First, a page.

Bennett & Belfort P.C.
The B&B Docket Blog
Developments in the Dynamic World
of Business and Employment Law

MASSACHUSETTS CONSUMER PROTECTION LAW

Posted on: September 29th, 2017 by admin

Someone pays a contractor, but the work is not done, or the work violates the building code.  A vendor has “hidden fees,” or falsely states in its advertising that it has adequate insurance to cover damage to property.  These are examples of “unfair or deceptive acts or practices” from which a consumer can seek relief under Massachusetts General Laws, Chapter 93A.  But it is important to take certain steps to properly assert your rights.  M.G.L. c. 93A, sec. 2.

The first step in a 93A claim is the demand letter.  A wronged consumer must notify the offending business of his or her claim in writing, and allow the business 30 days to respond with a “reasonable offer of settlement.”  The letter must clearly identify the consumer making the claim, reasonably describe the complained of unfair or deceptive act or practice, and state the injuries suffered by the claimant because of the unfair or deceptive act or practice.  Moreover, rulings of the Massachusetts Supreme Judicial Court suggest that a demand letter is not adequate under Chapter 93A unless it defines the relief—financial compensation and/or specific actions—which the consumer seeks in order to settle the claim.

The timing of the demand letter is also crucial.  If a consumer wishes to file a lawsuit against an offending business, the demand letter must be mailed or delivered at least 30 days before the lawsuit is filed; failure to do so is grounds for a court to dismiss the lawsuit.  Chery v. Metro. Prop. & Cas. Ins. Co.  (If a 93A claim is being raised as part of a counterclaim to an existing lawsuit, if a 93A claim is a “business to business” claim, or if the offending business has no location or assets in Massachusetts, a demand letter is not required.)  Additionally, a claim for violating M.G.L. Chapter 93A must generally be filed within four years of the time the unfair or deceptive business practice occurred.  M.G.L. c. 260, sec. 5A.

After receipt of the demand letter, the business has 30 days to respond to the consumer’s settlement demand in writing with a “reasonable offer of settlement.”  If the consumer does not accept the offer, or if an agreement cannot be negotiated and the consumer files a lawsuit, there are risks that both sides must face.  The consumer, if successful in court, may recover up to three times the actual damages suffered, and the court may also compel the business to pay the consumer’s attorney’s fees.  M.G.L. c. 93A, sec. 9.  However, a court may find that the business’s original settlement offer was reasonable and award the consumer only that amount—or the court may find that the consumer’s complaint is simply not supported by the facts.  The court must first determine whether the business’s conduct was, in fact, unfair or deceptive; and if the answer is yes, then the crucial questions to be decided are whether the conduct was willful, whether the business’s refusal to grant the consumer his or her original demand was in bad faith, and whether the business was aware of its violation of the law.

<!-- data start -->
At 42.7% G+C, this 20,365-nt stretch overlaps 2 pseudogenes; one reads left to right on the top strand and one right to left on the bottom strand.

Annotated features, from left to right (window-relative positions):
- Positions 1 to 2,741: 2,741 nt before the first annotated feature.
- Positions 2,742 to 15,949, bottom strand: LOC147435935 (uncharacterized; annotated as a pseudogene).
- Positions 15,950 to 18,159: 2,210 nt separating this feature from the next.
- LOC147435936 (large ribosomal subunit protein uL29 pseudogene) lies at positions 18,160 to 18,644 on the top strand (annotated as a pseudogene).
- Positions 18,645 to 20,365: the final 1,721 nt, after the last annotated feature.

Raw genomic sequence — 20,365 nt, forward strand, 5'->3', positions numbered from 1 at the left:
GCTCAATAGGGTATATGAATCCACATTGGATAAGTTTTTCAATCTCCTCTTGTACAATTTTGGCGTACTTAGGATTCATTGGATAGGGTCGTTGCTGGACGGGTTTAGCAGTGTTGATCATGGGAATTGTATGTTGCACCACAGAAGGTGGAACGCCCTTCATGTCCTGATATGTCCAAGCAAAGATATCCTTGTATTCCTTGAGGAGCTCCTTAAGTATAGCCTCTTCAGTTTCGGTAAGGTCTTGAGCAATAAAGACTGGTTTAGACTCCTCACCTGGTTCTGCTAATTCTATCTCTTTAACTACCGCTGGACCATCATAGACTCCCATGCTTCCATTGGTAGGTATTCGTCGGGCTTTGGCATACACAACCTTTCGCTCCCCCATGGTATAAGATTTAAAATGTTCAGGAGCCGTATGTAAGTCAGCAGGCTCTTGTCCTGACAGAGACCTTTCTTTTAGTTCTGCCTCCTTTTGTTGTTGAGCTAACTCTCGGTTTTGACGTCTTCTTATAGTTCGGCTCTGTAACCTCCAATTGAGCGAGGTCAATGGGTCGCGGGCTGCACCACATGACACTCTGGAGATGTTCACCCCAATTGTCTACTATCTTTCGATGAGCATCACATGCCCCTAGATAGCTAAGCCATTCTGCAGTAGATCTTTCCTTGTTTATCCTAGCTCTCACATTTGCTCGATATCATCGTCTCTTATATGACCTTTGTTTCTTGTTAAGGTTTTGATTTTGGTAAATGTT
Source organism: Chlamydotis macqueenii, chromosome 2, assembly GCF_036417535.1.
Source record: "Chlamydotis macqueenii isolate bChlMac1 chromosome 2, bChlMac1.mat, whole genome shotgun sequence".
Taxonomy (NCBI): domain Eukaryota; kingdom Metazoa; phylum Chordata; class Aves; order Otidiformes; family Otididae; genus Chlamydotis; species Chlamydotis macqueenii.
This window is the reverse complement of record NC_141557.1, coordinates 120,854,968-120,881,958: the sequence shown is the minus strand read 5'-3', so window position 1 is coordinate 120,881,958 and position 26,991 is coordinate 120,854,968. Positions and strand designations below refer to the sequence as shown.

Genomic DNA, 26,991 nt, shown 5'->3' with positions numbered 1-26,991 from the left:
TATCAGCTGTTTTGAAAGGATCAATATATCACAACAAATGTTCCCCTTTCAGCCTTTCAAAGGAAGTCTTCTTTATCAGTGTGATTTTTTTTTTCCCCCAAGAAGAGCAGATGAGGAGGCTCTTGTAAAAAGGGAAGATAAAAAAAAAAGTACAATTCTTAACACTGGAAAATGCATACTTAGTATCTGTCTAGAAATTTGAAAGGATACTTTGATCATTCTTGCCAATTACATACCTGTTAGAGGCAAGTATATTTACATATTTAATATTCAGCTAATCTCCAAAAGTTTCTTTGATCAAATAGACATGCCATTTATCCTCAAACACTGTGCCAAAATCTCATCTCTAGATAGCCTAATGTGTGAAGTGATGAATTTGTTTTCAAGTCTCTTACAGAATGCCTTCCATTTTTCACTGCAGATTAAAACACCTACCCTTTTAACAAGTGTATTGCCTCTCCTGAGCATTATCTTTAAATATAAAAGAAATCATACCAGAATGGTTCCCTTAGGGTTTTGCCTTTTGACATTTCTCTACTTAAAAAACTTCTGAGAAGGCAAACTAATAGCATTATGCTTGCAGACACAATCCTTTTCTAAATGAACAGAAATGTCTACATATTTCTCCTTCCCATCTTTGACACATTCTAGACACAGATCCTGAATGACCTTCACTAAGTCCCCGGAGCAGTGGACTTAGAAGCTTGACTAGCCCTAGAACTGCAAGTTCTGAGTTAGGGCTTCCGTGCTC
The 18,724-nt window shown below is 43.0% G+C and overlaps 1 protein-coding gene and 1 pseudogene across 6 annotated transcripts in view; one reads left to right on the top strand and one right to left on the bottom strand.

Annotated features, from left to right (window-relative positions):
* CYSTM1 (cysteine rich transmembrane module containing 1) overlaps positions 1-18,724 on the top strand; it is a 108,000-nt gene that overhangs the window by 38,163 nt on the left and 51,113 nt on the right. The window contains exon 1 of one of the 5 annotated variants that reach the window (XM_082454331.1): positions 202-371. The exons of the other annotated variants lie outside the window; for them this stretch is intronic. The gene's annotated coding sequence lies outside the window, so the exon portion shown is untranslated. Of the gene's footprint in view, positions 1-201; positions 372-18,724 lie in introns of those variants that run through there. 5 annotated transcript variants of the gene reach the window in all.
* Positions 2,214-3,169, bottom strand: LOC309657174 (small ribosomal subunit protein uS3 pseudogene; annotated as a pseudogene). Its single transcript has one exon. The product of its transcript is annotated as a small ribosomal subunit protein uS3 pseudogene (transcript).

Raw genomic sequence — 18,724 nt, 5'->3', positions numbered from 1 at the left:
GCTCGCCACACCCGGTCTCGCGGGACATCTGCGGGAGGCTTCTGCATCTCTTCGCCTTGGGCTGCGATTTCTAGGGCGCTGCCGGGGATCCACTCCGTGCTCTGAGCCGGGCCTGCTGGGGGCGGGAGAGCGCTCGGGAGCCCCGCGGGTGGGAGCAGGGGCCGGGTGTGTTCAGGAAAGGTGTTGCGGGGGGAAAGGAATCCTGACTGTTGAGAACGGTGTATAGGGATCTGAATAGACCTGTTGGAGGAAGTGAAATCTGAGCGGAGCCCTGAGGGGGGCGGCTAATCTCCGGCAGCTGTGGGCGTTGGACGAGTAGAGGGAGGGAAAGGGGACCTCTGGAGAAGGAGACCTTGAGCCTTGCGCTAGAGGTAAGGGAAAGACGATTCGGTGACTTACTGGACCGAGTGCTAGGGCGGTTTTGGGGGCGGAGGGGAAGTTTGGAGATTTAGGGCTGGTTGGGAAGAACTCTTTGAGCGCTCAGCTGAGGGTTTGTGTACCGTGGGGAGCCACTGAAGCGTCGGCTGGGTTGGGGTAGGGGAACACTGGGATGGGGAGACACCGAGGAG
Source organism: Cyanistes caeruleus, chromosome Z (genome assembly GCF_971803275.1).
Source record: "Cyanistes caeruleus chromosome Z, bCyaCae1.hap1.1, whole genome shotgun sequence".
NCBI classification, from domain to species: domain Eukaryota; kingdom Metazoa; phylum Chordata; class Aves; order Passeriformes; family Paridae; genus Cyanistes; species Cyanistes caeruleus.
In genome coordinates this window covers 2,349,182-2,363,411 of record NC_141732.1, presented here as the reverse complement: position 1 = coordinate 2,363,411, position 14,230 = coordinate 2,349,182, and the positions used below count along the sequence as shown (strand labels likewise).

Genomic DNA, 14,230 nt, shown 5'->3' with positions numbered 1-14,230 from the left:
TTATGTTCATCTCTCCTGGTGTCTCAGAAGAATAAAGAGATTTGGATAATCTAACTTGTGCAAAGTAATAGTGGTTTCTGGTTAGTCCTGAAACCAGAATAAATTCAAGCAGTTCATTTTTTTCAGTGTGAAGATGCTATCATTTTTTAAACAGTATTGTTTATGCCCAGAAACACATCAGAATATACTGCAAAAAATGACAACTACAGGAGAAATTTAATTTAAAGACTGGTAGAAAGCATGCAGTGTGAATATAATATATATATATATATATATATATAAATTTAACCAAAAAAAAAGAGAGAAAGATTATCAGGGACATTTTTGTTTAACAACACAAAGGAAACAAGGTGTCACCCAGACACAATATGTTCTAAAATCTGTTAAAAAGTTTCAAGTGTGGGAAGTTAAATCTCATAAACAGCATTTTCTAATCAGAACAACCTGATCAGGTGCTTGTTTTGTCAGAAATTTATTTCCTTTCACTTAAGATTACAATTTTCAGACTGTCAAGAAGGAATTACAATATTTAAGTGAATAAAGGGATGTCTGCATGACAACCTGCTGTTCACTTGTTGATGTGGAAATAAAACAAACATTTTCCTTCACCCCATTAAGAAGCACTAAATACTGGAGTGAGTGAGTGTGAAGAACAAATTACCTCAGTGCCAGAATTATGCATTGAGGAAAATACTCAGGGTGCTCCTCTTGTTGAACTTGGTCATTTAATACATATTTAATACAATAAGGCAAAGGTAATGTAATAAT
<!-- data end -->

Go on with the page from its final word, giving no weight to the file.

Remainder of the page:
Please note that a violation of Chapter 93A does not cover conduct which is merely negligent in nature or which is simply in breach of a contract.  Also, in addition to consumer-related claims, Chapter 93A covers unfair competition and certain types of “business to business” claims, where a party is alleged to have committed unfair or deceptive acts or practices.

Bennett & Belfort P.C. frequently represents both individuals and businesses in both bringing and defending alleged violations of M.G.L. c.93A, Sections 2 and 11.

National Business Institute (NBI) Human Resource Law Seminar

Posted on: August 11th, 2017 by admin

 

wwa Eric 117x150
On July 12, 2017, Bennett & Belfort partner Eric R. LeBlanc spoke at the National Business Institute (NBI) Human Resource Law Seminar alongside Debra Dyleski‑Najjar, Julie A. Moore, Sarah E. Worley, Laurel M. Gilbert, Richard S. Loftus and Jeffrey S. Siegel.  Attorney LeBlanc and the other speakers shared their knowledge and perspectives on various aspects of human resource law, addressing such topics as “Updates in Employment Law;” “Discipline & Discharge- Necessary Documentation;” “Employee Handbooks & Policies;” “Wage & Benefits Issues;” “Investigating Complaints of Harassment & Other Misconduct;” and “Alternative Dispute Resolution in the Employment.”

Eric spoke about proper procedures to follow and pitfalls to avoid during all phases of the employer-employee relationship:  the hiring process, the period of employment, and the employee’s exit from employment, whether voluntary or involuntary.

Eric’s lecture touched on the following fundamentals:

A. Hiring:  How to craft a clear job description; what to look for, what to say and do, and what not to say and do how during selection and         vetting of candidates.

B. Policies and procedures:  Establishing unequivocal, written policies in the following areas and following them closely: